How you can use a ship battle from Pirates of the Caribbean as a metaphor for leadership training
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How you can use a ship battle from Pirates of the Caribbean as a metaphor for leadership training

January 4, 2021 | Updated on January 8, 2021

Government agencies don’t determine success based on how many widgets they produce, but rather on how quickly and effectively they can make decisions on how best to provide services and implement policies.  

The intelligence community, for example, must get the best intelligence and analyze it quickly and correctly, to preempt attacks or other nefarious actions against our nation. The National Oceanic and Atmospheric Administration needs accurate data to predict tornadoes and hurricanes, and enable employees to issue alerts at the right times to save lives. The US Forest Service must be able to determine the spread and direction of the wildfires, and its employees must make the right decisions on how to implement the right responses at the right times. 

So, how do you know if your employees are ready to make the right decisions at the right times? How can you ensure that they have the self-awareness, critical thinking and decision-making skills to make the right calls when lives could be on the line? 

These questions were posed by the co-CEOs of a company called NextJump, an e-commerce company based in Manhattan. I was attending a two-day seminar along with some of my former colleagues at the CIA to learn from them about NextJump’s innovative take on workplace and office culture, as well as how they use it to develop their employees’ leadership skills. 

The movie Pirates of the Caribbean as a business model? 

During the seminar, one of the CEOs explained his organization has two sides to its business model: revenue and culture, and he used a ship as a metaphor. “Imagine the Black Pearl pirate ship from Pirates of the Caribbean,” he said, “and think about when it’s in combat with the British Interceptor.” He described a situation when cannons blasted holes in ship above the waterline. “It wasn’t pretty, but that damage could be repaired, and the ship stayed afloat. Hits below the waterline, though, could sink it.” 

Along the same lines, the organization could take more risks on culture innovations because the company “ship” would sail on even if the effort failed. A big revenue failure, however, could lead to collapse. 

He explained that a benefit of taking risks to solve culture-related problems is employees can practice skills that help them move into leadership roles, control a budget and more. Even failed efforts help employees grow, make them more self-aware and give them skills in critical thinking and decision-making.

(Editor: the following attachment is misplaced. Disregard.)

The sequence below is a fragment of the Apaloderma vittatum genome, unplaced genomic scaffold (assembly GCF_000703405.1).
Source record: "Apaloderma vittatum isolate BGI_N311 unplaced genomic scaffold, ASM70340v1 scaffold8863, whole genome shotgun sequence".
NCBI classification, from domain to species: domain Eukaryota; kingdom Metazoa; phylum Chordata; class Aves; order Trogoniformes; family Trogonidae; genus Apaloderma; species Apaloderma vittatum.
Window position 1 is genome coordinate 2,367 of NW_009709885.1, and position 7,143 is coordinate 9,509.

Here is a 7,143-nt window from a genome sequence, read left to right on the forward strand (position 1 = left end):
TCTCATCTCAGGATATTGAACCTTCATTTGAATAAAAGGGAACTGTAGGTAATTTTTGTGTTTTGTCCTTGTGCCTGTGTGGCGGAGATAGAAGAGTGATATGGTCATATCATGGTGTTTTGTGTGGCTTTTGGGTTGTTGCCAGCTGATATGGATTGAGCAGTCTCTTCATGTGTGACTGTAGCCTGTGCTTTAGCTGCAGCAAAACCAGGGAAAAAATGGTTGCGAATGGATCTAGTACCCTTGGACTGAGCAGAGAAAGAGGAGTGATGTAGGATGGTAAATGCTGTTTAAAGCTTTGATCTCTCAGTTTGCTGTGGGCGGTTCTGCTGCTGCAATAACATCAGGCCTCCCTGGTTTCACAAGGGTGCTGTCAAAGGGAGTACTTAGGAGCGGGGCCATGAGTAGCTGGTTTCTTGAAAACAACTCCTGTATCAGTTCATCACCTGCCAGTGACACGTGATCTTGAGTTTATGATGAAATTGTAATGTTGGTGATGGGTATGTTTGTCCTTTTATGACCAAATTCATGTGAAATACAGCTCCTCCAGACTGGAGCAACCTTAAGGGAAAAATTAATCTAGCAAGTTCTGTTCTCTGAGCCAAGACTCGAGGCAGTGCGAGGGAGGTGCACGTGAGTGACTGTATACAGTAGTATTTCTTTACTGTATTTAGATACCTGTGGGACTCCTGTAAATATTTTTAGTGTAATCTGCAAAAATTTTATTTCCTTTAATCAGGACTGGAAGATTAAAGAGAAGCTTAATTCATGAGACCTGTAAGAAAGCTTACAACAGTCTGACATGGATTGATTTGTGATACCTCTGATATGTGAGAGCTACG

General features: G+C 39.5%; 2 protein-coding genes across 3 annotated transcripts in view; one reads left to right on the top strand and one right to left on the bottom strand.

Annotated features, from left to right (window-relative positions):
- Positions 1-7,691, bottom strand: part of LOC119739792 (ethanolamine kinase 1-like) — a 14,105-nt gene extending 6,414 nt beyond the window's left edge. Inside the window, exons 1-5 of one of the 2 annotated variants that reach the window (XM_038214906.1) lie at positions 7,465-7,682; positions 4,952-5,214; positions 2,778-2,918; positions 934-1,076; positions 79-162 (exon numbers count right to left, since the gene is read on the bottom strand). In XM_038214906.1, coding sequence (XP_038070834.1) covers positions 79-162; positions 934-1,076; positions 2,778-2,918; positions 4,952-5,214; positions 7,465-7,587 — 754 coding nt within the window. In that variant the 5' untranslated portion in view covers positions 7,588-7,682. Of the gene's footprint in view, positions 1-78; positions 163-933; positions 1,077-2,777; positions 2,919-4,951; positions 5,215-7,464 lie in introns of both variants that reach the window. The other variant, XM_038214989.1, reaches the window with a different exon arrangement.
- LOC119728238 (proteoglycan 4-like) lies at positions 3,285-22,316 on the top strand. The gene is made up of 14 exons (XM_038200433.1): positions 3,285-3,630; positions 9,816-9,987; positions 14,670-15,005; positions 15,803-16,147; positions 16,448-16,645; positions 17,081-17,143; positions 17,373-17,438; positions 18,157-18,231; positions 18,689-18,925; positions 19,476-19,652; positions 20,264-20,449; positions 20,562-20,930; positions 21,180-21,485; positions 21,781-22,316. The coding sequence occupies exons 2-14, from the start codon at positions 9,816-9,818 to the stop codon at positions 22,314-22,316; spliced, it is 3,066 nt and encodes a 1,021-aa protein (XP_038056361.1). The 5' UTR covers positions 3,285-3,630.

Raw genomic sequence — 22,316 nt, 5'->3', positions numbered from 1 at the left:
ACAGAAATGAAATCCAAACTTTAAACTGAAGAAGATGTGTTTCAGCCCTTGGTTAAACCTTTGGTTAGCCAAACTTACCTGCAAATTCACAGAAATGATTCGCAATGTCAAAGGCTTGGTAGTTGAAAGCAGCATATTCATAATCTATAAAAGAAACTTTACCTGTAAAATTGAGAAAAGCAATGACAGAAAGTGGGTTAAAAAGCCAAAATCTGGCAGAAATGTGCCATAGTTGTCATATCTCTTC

At NextJump, these efforts demonstrated to leaders who had the self-awareness, humility, emotional intelligence, decision-making and critical thinking skills to make important decisions, including on revenue. 

Improve the public sector with a private sector approach  

Federal agencies’ primary goal is the mission, not revenue, but I realized that the company’s lessons still hold. So, after the conference, several CIA instructors and I developed a course on using cultural initiatives to shape leadership growth, sharing the movie ship analogy as the baseline for the course, which was for participants at the GS-8 through GS-12 level. 

Identifying problems and offering solutions 

Breaking attendees into six-person teams, I would ask groups to brainstorm workplace culture-related problems in their offices. Participants determined a range of issues, though many themes emerged like insufficient onboarding programs for new coworkers and the need for teams to work together better. 

Teams had to choose one issue and build a plan to address it by considering factors including personnel, information gathering, logistics, communications and finances. With these plans, they could show their managers their skills in leading a group, directing tasks and assignments, giving feedback and direction, resource management and providing strategic vision, all of which would demonstrate that they were ready to take on roles of increasing responsibility.   

Making better decisions more quickly 

Ensuring federal employees can make the right decisions at the right times is critical. You can help arm agency employees with good decision-making skills by using workplace culture as the practice ground for developing those skills. By doing so, you’ll ensure your colleagues have the critical thinking, self-awareness and leadership skills they need to make the right decisions, faster. 

Visit the Public Service Leadership Model for more resources to develop your and your employees’ leadership skills.